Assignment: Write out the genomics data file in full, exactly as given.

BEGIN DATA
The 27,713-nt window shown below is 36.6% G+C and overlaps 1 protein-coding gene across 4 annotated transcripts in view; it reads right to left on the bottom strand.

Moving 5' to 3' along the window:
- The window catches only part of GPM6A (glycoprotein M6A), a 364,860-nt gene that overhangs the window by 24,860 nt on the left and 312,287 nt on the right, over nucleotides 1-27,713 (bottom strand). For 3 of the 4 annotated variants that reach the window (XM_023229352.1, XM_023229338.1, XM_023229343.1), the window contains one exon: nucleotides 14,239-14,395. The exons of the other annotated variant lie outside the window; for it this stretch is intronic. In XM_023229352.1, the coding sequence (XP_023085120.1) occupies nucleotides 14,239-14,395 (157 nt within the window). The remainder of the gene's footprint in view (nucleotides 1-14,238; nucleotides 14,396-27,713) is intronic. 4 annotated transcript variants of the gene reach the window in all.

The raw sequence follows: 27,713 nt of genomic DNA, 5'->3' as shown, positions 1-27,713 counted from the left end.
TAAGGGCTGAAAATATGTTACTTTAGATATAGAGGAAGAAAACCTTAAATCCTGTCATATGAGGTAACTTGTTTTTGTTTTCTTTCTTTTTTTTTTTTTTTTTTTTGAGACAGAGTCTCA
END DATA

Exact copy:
The 27,713-nt window shown below is 36.6% G+C and overlaps 1 protein-coding gene across 4 annotated transcripts in view; it reads right to left on the bottom strand.

Moving 5' to 3' along the window:
- The window catches only part of GPM6A (glycoprotein M6A), a 364,860-nt gene that overhangs the window by 24,860 nt on the left and 312,287 nt on the right, over nucleotides 1-27,713 (bottom strand). For 3 of the 4 annotated variants that reach the window (XM_023229352.1, XM_023229338.1, XM_023229343.1), the window contains one exon: nucleotides 14,239-14,395. The exons of the other annotated variant lie outside the window; for it this stretch is intronic. In XM_023229352.1, the coding sequence (XP_023085120.1) occupies nucleotides 14,239-14,395 (157 nt within the window). The remainder of the gene's footprint in view (nucleotides 1-14,238; nucleotides 14,396-27,713) is intronic. 4 annotated transcript variants of the gene reach the window in all.

The raw sequence follows: 27,713 nt of genomic DNA, 5'->3' as shown, positions 1-27,713 counted from the left end.
TAAGGGCTGAAAATATGTTACTTTAGATATAGAGGAAGAAAACCTTAAATCCTGTCATATGAGGTAACTTGTTTTTGTTTTCTTTCTTTTTTTTTTTTTTTTTTTTGAGACAGAGTCTCA